Mayor de Blasio Offers Full-Body Scanner Option in Place of Stop-and-Frisk

NEW YORK – In an effort to settle New York City’s multi-year legal battle over its police department’s contentious stop-and-frisk practices, Mayor Bill de Blasio today announced the city would drop its appeal and adopt reforms ordered by a federal judge. The measures include, among other things, a move toward full-body scans of any citizen who is stopped by the police on the street.

Under the new protocol, police officers can no longer perform an invasive pat down on individuals suspected of criminal activity. Instead, they are urged to perform full-body scans in the back of a police cruiser. The specially crafted X-ray machines, which provide a “welcome alternative to rogue police tactics,” are smaller versions of the scanners used by the TSA.

We’re here today to turn the page on one of the most divisive problems in our city,” Mr. de Blasio told a throng of reporters at the Brownsville Recreation Center in a Brooklyn neighborhood that saw more stop-and-frisks in 2010 than any other location in the city.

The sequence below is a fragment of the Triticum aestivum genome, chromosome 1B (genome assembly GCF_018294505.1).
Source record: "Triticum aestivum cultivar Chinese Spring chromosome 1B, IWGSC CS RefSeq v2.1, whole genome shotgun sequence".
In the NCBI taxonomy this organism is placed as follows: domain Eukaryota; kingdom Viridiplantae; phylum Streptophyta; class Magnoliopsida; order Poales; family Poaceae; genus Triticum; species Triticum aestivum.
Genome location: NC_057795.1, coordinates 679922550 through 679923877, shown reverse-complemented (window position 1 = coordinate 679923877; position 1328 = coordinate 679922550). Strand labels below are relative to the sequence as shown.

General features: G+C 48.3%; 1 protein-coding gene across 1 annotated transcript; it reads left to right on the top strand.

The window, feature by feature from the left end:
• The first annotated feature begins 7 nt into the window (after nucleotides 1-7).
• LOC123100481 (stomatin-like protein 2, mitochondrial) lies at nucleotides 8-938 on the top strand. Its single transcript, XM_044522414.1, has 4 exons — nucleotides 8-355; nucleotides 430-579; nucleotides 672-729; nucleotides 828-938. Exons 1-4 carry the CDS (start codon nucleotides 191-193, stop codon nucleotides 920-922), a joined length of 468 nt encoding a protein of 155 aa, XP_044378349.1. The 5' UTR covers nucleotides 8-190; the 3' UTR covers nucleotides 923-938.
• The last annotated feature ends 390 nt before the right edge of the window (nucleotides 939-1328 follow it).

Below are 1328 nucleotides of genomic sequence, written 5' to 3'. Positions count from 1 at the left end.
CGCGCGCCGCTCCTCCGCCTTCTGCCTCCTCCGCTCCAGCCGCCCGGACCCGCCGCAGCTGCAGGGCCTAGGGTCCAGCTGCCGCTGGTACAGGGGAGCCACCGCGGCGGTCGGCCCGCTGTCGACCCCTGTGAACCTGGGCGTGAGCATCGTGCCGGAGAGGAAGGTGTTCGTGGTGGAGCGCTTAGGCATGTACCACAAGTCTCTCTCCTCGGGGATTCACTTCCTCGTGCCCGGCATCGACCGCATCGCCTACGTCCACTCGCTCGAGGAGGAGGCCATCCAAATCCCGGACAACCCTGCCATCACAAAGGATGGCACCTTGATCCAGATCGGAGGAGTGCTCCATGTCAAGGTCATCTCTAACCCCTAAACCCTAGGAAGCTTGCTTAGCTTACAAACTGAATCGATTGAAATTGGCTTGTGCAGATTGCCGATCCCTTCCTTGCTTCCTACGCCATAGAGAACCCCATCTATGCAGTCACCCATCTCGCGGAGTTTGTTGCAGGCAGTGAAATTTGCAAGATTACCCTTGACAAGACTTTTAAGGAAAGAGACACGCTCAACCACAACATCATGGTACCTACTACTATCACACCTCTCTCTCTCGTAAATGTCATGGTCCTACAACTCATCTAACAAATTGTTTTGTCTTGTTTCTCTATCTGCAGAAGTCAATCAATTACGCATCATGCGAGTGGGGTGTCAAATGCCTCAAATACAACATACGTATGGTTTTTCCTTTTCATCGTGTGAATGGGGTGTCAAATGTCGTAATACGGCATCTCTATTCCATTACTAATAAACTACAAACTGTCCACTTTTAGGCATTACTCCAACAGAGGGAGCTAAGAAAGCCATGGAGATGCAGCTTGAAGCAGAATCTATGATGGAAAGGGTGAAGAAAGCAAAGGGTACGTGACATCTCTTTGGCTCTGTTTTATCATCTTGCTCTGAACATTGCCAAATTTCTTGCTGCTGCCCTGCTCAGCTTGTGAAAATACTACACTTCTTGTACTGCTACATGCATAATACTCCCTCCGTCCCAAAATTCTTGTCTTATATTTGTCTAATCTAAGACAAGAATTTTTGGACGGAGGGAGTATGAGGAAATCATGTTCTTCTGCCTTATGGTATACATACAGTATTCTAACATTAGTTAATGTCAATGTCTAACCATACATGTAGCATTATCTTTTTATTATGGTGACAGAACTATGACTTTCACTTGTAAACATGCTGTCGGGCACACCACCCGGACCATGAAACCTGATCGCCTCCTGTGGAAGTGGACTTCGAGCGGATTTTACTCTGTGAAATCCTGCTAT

“No longer will we allow our African-American and Latino populations to be awkwardly groped and caressed by the meaty paws of a middle-aged, white cop with an axe to grind. Now, they will undergo a more hands-off form of humiliation in the name of public safety.”

Former NYPD Commissioner Ray Kelly, who served under Mayor Michael Bloomberg, doesn’t believe the stop-and-scan tactics will do anything to allay the concerns of New York City minorities.

“All I know is that going through those body scanners at the airport is a giant pain the ass,” said Kelly. “I don’t see it any being any different in the back of a police cruiser. Although, there is one advantage: cops won’t be forced to stick their hands up some poor guy’s ass digging for a stash of cocaine. It’ll luckily be right there on the monitor, saving everyone involved a lot of heartache and latex. So there’s that.”

The stop-and-scan strategy will officially commence in June 2015, when all NYPD cars are equipped with the necessary equipment. Until then, officers are urged to “fight all their most basic instincts” and search minorities only when it appears they’re actually committing a crime, and “not just standing there.”